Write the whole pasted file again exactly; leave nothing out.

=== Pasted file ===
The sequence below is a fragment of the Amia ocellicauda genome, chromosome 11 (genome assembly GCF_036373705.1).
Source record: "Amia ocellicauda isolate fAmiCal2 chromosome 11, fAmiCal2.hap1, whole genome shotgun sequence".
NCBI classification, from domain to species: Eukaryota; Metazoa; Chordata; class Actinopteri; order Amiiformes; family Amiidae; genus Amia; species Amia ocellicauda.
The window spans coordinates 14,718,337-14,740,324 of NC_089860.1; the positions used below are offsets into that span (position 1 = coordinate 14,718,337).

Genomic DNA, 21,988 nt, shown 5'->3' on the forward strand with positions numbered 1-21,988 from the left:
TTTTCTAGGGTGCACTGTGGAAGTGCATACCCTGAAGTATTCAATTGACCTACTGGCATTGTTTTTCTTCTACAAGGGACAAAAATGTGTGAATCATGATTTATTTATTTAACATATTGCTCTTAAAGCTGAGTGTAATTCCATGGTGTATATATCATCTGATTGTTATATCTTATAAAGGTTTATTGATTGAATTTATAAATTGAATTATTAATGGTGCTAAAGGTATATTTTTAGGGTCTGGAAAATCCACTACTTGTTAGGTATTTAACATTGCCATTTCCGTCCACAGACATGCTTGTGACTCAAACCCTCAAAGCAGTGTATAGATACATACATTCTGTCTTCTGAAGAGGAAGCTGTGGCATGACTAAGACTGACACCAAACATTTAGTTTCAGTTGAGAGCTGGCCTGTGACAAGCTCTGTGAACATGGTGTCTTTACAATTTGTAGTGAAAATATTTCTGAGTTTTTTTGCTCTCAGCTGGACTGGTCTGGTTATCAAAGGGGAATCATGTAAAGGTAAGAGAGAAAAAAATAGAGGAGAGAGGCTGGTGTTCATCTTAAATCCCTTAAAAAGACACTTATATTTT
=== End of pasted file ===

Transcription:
The sequence below is a fragment of the Amia ocellicauda genome, chromosome 11 (genome assembly GCF_036373705.1).
Source record: "Amia ocellicauda isolate fAmiCal2 chromosome 11, fAmiCal2.hap1, whole genome shotgun sequence".
NCBI classification, from domain to species: Eukaryota; Metazoa; Chordata; class Actinopteri; order Amiiformes; family Amiidae; genus Amia; species Amia ocellicauda.
The window spans coordinates 14,718,337-14,740,324 of NC_089860.1; the positions used below are offsets into that span (position 1 = coordinate 14,718,337).

Genomic DNA, 21,988 nt, shown 5'->3' on the forward strand with positions numbered 1-21,988 from the left:
TTTTCTAGGGTGCACTGTGGAAGTGCATACCCTGAAGTATTCAATTGACCTACTGGCATTGTTTTTCTTCTACAAGGGACAAAAATGTGTGAATCATGATTTATTTATTTAACATATTGCTCTTAAAGCTGAGTGTAATTCCATGGTGTATATATCATCTGATTGTTATATCTTATAAAGGTTTATTGATTGAATTTATAAATTGAATTATTAATGGTGCTAAAGGTATATTTTTAGGGTCTGGAAAATCCACTACTTGTTAGGTATTTAACATTGCCATTTCCGTCCACAGACATGCTTGTGACTCAAACCCTCAAAGCAGTGTATAGATACATACATTCTGTCTTCTGAAGAGGAAGCTGTGGCATGACTAAGACTGACACCAAACATTTAGTTTCAGTTGAGAGCTGGCCTGTGACAAGCTCTGTGAACATGGTGTCTTTACAATTTGTAGTGAAAATATTTCTGAGTTTTTTTGCTCTCAGCTGGACTGGTCTGGTTATCAAAGGGGAATCATGTAAAGGTAAGAGAGAAAAAAATAGAGGAGAGAGGCTGGTGTTCATCTTAAATCCCTTAAAAAGACACTTATATTTT